The right to think, to speak, and to write in freedom and without fear is ultimately a more sacred thing than any religion
Just before 7 p.m. on Sunday, May 3, outside the Curtis Culwell Center in Garland, Texas, two men got out of their vehicle and began firing. They hit one man, a security officer, in the ankle. A Garland police officer returned fire with his handgun and killed the two men.
I repeat: This happened in Garland, Texas. It did not happen in Paris. It did not happen in Peshawar. It happened in the heart of Texas, in the town that inspired the cartoon series King of the Hill.
At this early stage, much remains unclear. One of the shooters, Elton Simpson, has been identified as a convert to Islam who lived in Phoenix. The other, Nadir Hamid Soofi, lived in the same apartment complex and attended the same mosque. The obvious inference is that the two gunmen intended to attack the “First Annual Muhammad Art Exhibit and Contest” that was being held that evening under the auspices of the American Freedom Defense Initiative. It’s possible that the target was not the event but one of the speakers, Geert Wilders, a Dutch politician who has called for a ban of the Qur’an.
It’s important to congratulate the police and the security officers at the event. The policeman who took out the two would-be jihadists deserves a medal. Simpson and Soofie were armed with assault rifles and were wearing body armor. At a time when American police forces are being publicly pilloried for alleged misuses of force, this was exemplary. It’s likely that America just avoided its very own Charlie Hebdo massacre.
The thwarted attack in Texas comes at a time when several prominent authors have criticized the writers’ organization PEN for honoring Charlie Hebdo’s commitment to freedom of expression. The French satirical magazine had published cartoons of the Prophet Muhammad, an unforgivable insult in the eyes of the Kouachi brothers, who burst into its offices and shot eight of its staff, as well as four other people, including one police officer, in January.
Last month, the American PEN center announced it would award its annual Goodale Freedom of Expression Courage Award to Charlie Hebdo. In response, a group of writers—including award-winning novelists Peter Carey, Joyce Carol Oates, and Michael Ondaatje—signed a letter to PEN protesting the award. The signatories said that it could “be seen as being intended to cause further humiliation and suffering” to a section of the French population that is “already marginalized, embattled, and victimized.”
This was their argument against Charlie Hebdo’s mockery of Muhammad:
Power and prestige are elements that must be recognized in considering almost any form of discourse, including satire. The inequities between the person holding the pen and the subject fixed on paper by that pen cannot, and must not, be ignored.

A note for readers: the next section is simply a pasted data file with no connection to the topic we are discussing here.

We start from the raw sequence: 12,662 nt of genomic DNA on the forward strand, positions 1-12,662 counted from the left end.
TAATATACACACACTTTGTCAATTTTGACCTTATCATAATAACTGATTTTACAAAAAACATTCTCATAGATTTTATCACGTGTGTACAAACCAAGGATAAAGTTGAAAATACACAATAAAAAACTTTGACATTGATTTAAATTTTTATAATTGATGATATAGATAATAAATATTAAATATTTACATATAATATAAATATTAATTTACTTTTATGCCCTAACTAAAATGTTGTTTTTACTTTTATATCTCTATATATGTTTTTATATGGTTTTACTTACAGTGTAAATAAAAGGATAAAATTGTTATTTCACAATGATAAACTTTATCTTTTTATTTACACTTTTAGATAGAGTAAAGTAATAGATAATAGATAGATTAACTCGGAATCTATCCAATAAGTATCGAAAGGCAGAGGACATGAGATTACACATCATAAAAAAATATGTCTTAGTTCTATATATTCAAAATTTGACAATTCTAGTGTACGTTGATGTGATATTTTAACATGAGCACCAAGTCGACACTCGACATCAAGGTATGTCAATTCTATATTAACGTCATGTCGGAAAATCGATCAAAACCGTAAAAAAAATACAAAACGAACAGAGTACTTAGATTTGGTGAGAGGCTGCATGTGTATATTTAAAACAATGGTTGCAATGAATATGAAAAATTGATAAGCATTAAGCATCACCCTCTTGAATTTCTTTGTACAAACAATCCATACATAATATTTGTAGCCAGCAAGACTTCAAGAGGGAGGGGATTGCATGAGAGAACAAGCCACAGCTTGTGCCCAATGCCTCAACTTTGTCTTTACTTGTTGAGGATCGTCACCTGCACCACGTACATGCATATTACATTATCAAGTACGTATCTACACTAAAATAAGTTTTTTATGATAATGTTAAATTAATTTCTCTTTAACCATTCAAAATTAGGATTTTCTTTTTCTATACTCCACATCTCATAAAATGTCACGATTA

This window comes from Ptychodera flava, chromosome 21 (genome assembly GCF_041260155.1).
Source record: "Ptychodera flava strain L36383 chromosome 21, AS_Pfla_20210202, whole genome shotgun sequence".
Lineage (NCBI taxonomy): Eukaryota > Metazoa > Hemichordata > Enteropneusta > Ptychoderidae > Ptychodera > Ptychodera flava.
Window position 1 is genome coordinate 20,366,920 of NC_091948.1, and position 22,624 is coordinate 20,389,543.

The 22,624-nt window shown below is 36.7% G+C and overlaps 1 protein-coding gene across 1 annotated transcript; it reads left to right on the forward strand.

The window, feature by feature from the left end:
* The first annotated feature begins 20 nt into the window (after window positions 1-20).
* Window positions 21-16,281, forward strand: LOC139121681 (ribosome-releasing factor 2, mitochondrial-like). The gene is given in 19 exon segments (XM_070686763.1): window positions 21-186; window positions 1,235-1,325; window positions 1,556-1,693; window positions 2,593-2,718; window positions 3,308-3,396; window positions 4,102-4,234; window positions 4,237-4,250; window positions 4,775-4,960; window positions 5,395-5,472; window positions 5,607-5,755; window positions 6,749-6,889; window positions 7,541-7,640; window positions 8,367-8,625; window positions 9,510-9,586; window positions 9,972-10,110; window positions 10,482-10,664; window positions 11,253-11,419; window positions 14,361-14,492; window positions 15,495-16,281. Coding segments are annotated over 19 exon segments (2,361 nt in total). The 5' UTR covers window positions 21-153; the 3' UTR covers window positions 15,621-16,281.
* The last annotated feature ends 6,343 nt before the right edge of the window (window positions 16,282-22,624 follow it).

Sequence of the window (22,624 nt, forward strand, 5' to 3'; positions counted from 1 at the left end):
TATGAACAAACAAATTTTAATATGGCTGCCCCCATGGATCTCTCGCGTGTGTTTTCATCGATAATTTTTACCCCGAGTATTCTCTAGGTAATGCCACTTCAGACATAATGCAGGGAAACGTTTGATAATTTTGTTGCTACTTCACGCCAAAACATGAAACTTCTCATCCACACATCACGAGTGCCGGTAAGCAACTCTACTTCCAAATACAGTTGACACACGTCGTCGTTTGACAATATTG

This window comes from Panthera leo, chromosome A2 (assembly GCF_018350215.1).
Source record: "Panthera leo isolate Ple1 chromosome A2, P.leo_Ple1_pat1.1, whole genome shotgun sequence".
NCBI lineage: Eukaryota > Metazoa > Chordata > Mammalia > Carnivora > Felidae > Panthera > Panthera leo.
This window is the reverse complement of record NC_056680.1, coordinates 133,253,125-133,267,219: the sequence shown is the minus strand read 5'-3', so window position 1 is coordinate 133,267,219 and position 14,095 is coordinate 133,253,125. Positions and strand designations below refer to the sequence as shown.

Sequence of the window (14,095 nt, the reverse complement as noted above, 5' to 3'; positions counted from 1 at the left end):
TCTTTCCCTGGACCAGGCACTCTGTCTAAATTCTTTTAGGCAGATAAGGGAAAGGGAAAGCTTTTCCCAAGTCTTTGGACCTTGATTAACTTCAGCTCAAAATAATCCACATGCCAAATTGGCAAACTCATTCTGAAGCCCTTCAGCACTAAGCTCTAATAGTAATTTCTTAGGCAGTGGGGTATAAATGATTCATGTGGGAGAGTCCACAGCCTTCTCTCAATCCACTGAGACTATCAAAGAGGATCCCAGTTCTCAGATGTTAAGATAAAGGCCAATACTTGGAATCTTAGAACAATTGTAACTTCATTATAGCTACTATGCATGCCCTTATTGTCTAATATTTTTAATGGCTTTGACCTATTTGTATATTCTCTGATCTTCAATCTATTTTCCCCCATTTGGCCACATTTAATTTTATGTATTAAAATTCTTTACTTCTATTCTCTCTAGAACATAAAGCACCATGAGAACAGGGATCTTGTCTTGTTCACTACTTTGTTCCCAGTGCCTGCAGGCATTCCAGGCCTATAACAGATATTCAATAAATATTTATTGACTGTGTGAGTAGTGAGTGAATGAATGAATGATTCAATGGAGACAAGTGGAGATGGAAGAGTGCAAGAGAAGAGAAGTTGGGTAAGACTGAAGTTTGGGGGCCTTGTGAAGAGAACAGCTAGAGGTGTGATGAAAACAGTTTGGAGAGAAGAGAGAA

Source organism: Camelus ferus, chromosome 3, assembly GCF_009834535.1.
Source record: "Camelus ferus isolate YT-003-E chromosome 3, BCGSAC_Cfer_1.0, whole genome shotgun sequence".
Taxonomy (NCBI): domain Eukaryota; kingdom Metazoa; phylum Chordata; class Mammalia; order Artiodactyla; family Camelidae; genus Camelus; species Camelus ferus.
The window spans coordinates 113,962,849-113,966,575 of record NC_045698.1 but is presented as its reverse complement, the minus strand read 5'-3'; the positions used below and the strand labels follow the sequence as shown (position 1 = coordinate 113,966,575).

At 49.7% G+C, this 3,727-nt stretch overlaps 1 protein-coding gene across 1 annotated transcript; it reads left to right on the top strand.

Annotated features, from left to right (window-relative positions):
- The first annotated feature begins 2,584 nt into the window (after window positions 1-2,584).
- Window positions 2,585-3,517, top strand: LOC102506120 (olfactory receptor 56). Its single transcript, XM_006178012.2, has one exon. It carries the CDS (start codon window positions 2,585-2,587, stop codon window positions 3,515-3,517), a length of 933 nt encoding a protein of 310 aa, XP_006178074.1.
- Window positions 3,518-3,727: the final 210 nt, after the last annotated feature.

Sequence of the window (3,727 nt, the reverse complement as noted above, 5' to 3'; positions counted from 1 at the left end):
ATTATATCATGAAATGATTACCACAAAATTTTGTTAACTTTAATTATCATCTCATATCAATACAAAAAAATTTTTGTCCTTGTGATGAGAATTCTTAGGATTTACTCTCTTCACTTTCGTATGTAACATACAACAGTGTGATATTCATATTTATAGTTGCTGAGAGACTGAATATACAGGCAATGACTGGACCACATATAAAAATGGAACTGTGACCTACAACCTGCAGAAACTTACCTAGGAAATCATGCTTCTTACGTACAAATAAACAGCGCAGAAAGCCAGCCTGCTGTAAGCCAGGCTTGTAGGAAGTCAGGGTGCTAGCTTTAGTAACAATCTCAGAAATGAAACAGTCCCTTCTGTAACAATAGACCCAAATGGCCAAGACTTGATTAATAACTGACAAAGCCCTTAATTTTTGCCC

In other words, free speech needs to be qualified. No doubt those who endorsed the letter would make a similar argument about the Garland Muhammad art exhibit. And no doubt if the attackers had achieved the massacre they intended, we would hear the same words: “Yes, we believe in free speech, but…”
These writers have lost track of an important distinction. In the decades-old controversy over depicting the Prophet Muhammad, we must remember the difference between what constitutes the imagination and what is real. Adam Gopnik explains:
The imagination sees and draws and describes many things—pornographic, erotic, satiric, and blasphemous—that are uncomfortable or ugly. But they are not actually happening. The imagination is a place where hypotheses and conditionals rule, and where part of the fun, and most of the point, lies in saying the unsayable in order to test the truths of what’s most often said.
In other words, a distinction must be made between acts of the imagination such as cartoons, movies, books, and acts of violence such as mass shootings. The group that organized the Muhammad cartoon event, the American Freedom Defense Initiative, is using acts of imagination. In response, two men sought to use violence to try and silence them. There is no “but” in the First Amendment.
I am no cartoonist. But I do believe the Prophet Muhammad must be exposed to the same scrutiny applied to any religious figure—whether it be Abraham, Moses, Jesus, Buddha, or Joseph Smith. Applying scrutiny to the Prophet Muhammad is not an act of “hurting” Muslims or causing them “humiliation.” Instead, it can actually lead Islam to a better place—one where the imagination of every writer, artist, and citizen can run free, without fear of violent retribution.
You may not agree with me about that. As it happens, I disagree with some of the things Wilders says, and I’m not entirely comfortable with everything that comes out of the American Freedom Defense Initiative. But in a free society, such disagreements can never justify acts of violence. Nor can they justify acts of censorship.
Voltaire had it right. “I disapprove of what you say,” he is said to have written to the philosopher Claude Helvétius, “but I will defend to the death your right to say it.”
This week is the right moment to remind ourselves that the right to think, to speak, and to write in freedom and without fear is ultimately a more sacred thing than any religion.
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